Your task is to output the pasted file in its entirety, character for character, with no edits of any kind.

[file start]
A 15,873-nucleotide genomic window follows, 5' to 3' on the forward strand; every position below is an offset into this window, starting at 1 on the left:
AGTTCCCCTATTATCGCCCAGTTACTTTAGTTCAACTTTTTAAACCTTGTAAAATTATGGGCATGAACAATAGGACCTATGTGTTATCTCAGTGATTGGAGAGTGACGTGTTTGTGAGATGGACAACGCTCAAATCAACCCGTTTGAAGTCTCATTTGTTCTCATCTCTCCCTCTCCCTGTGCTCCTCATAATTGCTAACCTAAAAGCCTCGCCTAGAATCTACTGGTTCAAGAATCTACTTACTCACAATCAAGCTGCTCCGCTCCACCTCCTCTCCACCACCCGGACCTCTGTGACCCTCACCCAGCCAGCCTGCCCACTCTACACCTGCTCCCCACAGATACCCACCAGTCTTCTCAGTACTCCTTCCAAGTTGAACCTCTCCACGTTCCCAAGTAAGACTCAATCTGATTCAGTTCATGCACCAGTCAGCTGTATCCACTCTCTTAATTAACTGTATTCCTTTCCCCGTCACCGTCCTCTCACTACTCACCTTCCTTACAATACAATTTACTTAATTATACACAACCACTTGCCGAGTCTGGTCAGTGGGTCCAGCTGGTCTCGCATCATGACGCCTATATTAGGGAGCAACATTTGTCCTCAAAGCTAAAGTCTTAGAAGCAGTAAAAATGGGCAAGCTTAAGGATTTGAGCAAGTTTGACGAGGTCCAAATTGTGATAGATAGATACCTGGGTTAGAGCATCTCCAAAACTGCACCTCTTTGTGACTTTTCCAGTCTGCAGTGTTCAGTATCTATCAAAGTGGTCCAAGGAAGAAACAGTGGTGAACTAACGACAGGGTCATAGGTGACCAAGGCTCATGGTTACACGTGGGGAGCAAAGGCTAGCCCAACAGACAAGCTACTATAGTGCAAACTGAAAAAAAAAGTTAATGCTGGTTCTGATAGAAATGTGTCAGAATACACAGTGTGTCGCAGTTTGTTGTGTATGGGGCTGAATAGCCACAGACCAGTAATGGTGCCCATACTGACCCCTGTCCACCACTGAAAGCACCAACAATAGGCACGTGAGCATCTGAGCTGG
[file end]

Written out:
A 15,873-nucleotide genomic window follows, 5' to 3' on the forward strand; every position below is an offset into this window, starting at 1 on the left:
AGTTCCCCTATTATCGCCCAGTTACTTTAGTTCAACTTTTTAAACCTTGTAAAATTATGGGCATGAACAATAGGACCTATGTGTTATCTCAGTGATTGGAGAGTGACGTGTTTGTGAGATGGACAACGCTCAAATCAACCCGTTTGAAGTCTCATTTGTTCTCATCTCTCCCTCTCCCTGTGCTCCTCATAATTGCTAACCTAAAAGCCTCGCCTAGAATCTACTGGTTCAAGAATCTACTTACTCACAATCAAGCTGCTCCGCTCCACCTCCTCTCCACCACCCGGACCTCTGTGACCCTCACCCAGCCAGCCTGCCCACTCTACACCTGCTCCCCACAGATACCCACCAGTCTTCTCAGTACTCCTTCCAAGTTGAACCTCTCCACGTTCCCAAGTAAGACTCAATCTGATTCAGTTCATGCACCAGTCAGCTGTATCCACTCTCTTAATTAACTGTATTCCTTTCCCCGTCACCGTCCTCTCACTACTCACCTTCCTTACAATACAATTTACTTAATTATACACAACCACTTGCCGAGTCTGGTCAGTGGGTCCAGCTGGTCTCGCATCATGACGCCTATATTAGGGAGCAACATTTGTCCTCAAAGCTAAAGTCTTAGAAGCAGTAAAAATGGGCAAGCTTAAGGATTTGAGCAAGTTTGACGAGGTCCAAATTGTGATAGATAGATACCTGGGTTAGAGCATCTCCAAAACTGCACCTCTTTGTGACTTTTCCAGTCTGCAGTGTTCAGTATCTATCAAAGTGGTCCAAGGAAGAAACAGTGGTGAACTAACGACAGGGTCATAGGTGACCAAGGCTCATGGTTACACGTGGGGAGCAAAGGCTAGCCCAACAGACAAGCTACTATAGTGCAAACTGAAAAAAAAAGTTAATGCTGGTTCTGATAGAAATGTGTCAGAATACACAGTGTGTCGCAGTTTGTTGTGTATGGGGCTGAATAGCCACAGACCAGTAATGGTGCCCATACTGACCCCTGTCCACCACTGAAAGCACCAACAATAGGCACGTGAGCATCTGAGCTGG